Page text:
Former Major Leaguer Doug Glanville, now a baseball analyst for ESPN, has a thought-provoking piece about racial profiling over at the web site for the Atlantic. Glanville, who lives in Hartford, Ct., was shoveling his driveway one day when a police officer approached him.

He approached me with purpose, and then, without any introduction or explanation he asked, “So, you trying to make a few extra bucks, shoveling people’s driveways around here?”

All of my homeowner confidence suddenly seemed like an illusion.

It would have been all too easy to play the “Do you know who I am?” game. My late father was an immigrant from Trinidad who enrolled at Howard University at age 31 and went on to become a psychiatrist. My mother was an important education reformer from the South. I graduated from an Ivy League school with an engineering degree, only to get selected in the first round of the Major League Baseball draft. I went on to play professionally for nearly 15 years, retiring into business then going on to write a book and a column for The New York Times.Today, I work at ESPN in another American dream job that lets me file my taxes under the description “baseball analyst.”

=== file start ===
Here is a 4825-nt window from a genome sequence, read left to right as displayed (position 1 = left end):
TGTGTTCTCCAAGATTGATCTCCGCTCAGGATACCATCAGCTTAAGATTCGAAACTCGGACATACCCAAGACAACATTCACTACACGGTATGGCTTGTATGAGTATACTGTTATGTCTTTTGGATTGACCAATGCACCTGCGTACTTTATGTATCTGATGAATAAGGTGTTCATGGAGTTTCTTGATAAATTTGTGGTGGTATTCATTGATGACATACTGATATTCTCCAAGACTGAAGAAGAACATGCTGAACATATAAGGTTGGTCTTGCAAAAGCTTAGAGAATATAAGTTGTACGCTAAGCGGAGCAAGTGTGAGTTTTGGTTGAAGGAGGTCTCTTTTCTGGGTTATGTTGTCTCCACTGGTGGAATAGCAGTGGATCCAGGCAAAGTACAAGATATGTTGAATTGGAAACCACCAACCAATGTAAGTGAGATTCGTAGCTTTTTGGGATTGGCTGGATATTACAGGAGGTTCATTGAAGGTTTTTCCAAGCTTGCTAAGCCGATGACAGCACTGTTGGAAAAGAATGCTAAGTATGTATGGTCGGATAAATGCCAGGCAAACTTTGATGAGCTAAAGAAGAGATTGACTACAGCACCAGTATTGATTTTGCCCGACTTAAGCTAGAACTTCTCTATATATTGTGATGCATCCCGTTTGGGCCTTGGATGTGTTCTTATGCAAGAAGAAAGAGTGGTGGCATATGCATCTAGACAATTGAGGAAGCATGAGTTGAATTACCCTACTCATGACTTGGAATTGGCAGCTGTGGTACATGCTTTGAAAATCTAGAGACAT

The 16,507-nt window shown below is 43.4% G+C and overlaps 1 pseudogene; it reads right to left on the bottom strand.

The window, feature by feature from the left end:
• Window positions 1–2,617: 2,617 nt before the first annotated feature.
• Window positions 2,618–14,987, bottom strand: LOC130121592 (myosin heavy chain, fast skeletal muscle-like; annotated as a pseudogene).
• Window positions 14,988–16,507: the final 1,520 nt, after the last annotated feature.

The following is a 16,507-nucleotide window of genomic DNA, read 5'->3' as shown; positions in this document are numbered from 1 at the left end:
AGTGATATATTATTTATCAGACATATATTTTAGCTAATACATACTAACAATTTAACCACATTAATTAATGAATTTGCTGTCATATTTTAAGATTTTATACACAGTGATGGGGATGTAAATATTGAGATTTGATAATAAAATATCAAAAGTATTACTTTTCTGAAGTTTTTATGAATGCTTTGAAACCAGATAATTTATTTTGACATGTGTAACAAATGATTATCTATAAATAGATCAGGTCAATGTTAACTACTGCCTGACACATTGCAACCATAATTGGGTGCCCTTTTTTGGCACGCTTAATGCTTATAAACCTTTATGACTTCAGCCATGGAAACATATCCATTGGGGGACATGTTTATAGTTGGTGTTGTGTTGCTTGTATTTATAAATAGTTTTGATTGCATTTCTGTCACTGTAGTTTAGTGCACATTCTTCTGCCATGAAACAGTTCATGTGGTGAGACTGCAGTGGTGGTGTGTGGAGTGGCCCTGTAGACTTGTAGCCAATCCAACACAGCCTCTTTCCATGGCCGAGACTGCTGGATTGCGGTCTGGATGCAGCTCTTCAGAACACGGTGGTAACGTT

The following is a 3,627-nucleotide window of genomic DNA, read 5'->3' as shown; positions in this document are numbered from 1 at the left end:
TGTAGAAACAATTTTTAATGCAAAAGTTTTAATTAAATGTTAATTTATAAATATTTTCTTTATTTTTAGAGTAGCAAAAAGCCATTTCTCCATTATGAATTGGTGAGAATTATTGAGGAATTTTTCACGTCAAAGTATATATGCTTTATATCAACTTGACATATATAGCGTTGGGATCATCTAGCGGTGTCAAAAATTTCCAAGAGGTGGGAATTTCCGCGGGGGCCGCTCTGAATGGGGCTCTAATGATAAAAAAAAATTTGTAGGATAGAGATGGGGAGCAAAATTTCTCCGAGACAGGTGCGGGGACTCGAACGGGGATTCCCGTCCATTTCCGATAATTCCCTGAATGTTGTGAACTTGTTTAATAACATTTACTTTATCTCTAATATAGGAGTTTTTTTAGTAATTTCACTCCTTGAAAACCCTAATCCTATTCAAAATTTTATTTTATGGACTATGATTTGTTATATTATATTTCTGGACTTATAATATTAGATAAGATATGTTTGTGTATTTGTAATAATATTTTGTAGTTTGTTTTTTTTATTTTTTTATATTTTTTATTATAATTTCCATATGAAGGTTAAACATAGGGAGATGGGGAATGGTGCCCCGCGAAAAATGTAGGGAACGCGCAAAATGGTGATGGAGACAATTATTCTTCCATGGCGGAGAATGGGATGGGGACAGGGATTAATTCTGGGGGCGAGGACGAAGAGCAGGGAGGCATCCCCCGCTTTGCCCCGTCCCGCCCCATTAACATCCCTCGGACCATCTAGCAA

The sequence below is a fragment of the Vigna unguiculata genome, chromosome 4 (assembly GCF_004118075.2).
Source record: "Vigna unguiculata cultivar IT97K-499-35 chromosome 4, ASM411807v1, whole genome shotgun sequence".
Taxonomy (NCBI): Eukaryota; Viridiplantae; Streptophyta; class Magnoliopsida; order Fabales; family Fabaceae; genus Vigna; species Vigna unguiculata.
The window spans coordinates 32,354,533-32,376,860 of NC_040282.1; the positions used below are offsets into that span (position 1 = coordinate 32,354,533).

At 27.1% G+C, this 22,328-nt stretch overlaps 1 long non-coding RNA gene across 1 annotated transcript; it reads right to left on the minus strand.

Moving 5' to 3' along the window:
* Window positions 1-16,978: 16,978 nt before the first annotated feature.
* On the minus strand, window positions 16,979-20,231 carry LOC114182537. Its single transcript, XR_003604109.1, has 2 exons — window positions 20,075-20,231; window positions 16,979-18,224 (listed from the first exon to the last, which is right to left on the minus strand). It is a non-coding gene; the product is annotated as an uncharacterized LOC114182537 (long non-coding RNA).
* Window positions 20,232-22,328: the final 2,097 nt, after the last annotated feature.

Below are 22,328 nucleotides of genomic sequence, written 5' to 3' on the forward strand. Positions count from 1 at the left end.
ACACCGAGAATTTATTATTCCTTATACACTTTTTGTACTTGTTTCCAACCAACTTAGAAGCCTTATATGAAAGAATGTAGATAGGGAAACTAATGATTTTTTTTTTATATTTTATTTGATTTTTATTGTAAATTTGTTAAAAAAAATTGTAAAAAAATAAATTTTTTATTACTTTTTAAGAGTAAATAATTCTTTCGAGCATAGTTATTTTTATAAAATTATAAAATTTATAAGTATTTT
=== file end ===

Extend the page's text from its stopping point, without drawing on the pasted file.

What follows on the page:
But I didn't mention any of this to the officer. I tried to take his question at face value, explaining that the Old Tudor house behind me was my own. The more I talked, the more senseless it seemed that I was even answering the question. But I knew I wouldn’t be smiling anymore that day.

In the long piece, the situation's many layers are explored. Two things struck a particular chord with us: 1) the fact that it didn't escalate into anything beyond a few calm words exchanged, yet the damage was still quite evident, and 2) the fact that Glanville seems to have a very good sense of self and his particular upbringing throughout it.

Please give it a read. You won't be disappointed.